Pharmacodynamics I Flashcards Preview

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Flashcards in Pharmacodynamics I Deck (22):
1

Differentiate between a biological receptor and a binding site.

RECEPTOR - capable of initiating a response when interacting with drug or endogenous substance

BINDING SITE - can interact with substances but does NOT initiate a response (ex: albumin)

2

What is the relationship between dose and receptor occupation? What is the relationship between dose and response?

1. increases in dose => increased FO asymptotically (non-linearly, levels off near a maximum)
- receptor occupancy increases from 1-91% over 3Kds
2. increases in dose => positive increase in response, but not linearly
- increases in response can also be reached with agonists acting on a small # of receptors

3

Outline the main phases of drug action.

1. pharmaceutical phase - dissolution of active substance; ready for absorption
2. PK phase - ADME; biological availability
3. PD phase - drug-receptor interaction in target tissue => effect

4

Define drug. What factors affect biological availability?

drug - anything that has an effect on living processes
- most drugs (but not all) bind to a receptor

bioavailability is determined by:
- dose
- drug
- selectivity

5

What is the clinical effectiveness of a drug dependent on?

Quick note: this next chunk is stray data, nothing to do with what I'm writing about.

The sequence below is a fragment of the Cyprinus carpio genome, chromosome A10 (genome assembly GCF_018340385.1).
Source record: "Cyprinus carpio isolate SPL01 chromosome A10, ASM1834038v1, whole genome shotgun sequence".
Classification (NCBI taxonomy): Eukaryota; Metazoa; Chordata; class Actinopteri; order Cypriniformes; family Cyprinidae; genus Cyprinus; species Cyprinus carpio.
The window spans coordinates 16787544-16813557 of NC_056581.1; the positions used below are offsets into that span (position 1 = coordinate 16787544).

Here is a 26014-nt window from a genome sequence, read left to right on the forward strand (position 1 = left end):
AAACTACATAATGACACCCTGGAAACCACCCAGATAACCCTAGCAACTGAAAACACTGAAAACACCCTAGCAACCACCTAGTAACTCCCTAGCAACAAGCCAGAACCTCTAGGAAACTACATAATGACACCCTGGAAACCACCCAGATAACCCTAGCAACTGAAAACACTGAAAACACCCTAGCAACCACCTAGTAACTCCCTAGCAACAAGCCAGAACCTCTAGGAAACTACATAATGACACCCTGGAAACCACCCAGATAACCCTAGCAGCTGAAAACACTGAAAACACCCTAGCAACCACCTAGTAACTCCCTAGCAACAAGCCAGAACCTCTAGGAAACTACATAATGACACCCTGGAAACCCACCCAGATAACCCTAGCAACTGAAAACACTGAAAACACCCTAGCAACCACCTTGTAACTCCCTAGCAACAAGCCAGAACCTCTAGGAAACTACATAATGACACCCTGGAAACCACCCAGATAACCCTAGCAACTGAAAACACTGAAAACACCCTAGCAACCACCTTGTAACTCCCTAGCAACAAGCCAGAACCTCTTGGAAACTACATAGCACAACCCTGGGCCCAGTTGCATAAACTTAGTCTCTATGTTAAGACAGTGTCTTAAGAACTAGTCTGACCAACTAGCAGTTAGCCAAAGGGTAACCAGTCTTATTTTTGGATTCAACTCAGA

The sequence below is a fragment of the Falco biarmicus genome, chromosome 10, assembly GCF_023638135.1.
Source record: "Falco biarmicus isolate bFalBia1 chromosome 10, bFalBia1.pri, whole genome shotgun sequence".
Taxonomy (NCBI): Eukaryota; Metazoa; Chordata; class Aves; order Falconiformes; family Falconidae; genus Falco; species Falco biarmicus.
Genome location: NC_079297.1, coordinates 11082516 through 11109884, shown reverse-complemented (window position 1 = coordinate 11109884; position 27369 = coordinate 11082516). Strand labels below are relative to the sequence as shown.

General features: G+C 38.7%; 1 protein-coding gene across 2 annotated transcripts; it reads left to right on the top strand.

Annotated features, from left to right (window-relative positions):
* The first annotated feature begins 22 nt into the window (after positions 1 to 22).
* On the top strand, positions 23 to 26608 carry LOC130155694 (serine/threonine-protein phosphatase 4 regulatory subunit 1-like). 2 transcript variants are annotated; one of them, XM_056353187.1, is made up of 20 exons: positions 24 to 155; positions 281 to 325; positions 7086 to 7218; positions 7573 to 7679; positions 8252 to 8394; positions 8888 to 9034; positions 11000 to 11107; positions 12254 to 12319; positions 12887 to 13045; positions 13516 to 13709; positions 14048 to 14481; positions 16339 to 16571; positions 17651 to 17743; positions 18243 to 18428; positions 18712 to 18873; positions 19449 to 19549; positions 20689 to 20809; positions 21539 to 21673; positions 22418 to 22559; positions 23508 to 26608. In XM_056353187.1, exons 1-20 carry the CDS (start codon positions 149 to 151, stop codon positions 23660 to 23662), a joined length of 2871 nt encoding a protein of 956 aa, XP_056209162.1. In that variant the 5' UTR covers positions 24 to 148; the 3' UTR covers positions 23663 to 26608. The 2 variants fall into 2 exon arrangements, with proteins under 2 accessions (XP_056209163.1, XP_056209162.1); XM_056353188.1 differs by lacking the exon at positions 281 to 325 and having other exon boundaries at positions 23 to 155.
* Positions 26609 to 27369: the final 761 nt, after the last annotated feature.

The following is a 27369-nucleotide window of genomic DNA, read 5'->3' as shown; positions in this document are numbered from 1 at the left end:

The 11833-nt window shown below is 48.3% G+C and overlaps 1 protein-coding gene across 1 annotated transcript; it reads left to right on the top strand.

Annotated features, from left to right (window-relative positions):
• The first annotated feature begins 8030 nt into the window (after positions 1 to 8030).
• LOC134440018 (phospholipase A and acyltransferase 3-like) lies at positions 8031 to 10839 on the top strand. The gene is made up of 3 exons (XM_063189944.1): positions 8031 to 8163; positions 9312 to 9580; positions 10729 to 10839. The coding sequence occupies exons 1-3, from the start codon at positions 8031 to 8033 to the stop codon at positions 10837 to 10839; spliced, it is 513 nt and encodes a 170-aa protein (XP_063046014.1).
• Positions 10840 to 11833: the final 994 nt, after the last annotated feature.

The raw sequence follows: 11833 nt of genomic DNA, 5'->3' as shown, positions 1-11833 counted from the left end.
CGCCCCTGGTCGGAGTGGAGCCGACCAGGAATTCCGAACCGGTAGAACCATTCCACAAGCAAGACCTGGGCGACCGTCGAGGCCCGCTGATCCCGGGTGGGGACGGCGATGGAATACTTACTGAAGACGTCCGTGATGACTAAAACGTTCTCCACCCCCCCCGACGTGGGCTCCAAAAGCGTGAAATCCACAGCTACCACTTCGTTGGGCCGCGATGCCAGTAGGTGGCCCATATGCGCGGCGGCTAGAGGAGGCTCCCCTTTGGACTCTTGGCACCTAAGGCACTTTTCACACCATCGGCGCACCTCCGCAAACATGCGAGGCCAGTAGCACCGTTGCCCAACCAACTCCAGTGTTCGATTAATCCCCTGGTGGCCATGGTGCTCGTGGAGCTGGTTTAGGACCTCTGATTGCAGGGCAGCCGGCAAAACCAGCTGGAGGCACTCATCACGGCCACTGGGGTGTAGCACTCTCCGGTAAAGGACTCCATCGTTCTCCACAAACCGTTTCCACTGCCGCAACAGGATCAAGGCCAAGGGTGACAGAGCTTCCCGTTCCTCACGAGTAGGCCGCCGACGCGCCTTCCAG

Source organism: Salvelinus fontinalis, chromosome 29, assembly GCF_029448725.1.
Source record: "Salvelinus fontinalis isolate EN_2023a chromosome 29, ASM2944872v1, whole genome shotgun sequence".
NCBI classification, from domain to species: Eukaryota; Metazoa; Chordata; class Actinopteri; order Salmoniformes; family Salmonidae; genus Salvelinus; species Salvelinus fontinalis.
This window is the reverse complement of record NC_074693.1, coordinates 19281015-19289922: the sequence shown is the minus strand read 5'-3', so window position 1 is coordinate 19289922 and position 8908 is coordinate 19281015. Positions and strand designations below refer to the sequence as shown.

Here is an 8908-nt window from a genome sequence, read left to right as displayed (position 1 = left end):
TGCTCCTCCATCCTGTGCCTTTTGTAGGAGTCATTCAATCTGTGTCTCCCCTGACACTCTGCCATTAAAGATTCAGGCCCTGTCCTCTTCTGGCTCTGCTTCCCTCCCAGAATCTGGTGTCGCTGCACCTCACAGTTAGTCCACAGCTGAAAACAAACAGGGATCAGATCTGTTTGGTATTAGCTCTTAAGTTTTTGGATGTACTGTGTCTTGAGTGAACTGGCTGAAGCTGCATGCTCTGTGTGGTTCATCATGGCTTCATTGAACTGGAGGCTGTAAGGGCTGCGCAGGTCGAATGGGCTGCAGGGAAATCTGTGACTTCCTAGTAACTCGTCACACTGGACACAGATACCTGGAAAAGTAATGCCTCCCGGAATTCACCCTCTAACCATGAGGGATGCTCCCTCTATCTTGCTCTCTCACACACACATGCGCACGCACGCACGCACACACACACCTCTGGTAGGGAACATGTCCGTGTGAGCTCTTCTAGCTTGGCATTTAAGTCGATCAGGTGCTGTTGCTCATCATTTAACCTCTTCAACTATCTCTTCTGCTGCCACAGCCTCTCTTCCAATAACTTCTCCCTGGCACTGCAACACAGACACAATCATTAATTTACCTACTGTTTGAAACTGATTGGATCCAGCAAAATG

Emax
NOT ED50
because...ED50 is the dose required to reach 50%Emax
Even if a drug is more potent (lower ED50), if it has a lower Emax....that ED50 eq

6

Construct and compare dose response curves for the following:
- full agonist
- partial agonist
- neutral antagonist
- negative antagonist (inverse)

FULL - intrinsic activity = 1
- causes maximal activation of a receptor
PARTIAL - intrinsic activity

7

Define Kd.

Kd = [D][R]/[DR]
Kd = K2/K1

Kd = the drug concentration at which the drug is bound to 50% of the receptor population (ex: if Kd = 2, # of receptors = 100, then at D = 2, FO = 50%)

Kd ~ 1/affinity (higher Kd = lower DR = lower affinity; lower Kd = higher DR = higher affinity)

8

What parameters determine total # of receptors occupied by a drug? How does this relate to magnitude of response?

1. fraction of receptor population occupied (FO)
2. # of receptors in a tissue

Magnitude of response will be directly related to total # of receptors occupied

9

Define drug selectivity. What is its relationship to dose? Define selectivity window.

Most drugs have comparable affinity for a multitude of receptors
SELECTIVITY - drug's ability to interact with only one type of receptor vs others
- as dose increases, selectivity decreases
SELECTIVITY WINDOW - concentration of drug that will allow selectivity for a particular receptor

10

Define simple occupancy theory.

predicted 1:1 relationship between dose and response (increase dose...increase response)
- magnitude of response is directly proportional to # of receptors occupied
- maximum response obtained when 100% receptors occupied

11

Define modified occupancy theory.

- magnitude of response is a positive (increase) function of receptor occupancy, but not linear
- able to reach maximum occupancy with an agonist binding to a small number of receptors
- different drugs have a varying capacity to reach response

12

Define modified occupancy theory.

- magnitude of response is a positive (increase) function of receptor occupancy, but not linear
- able to reach maximum occupancy with an agonist binding to a small number of receptors
- different drugs have a varying capacity to reach response

13

Define efficacy.

aka maximal efficacy; intrinsic activity
- determined from dose-response curve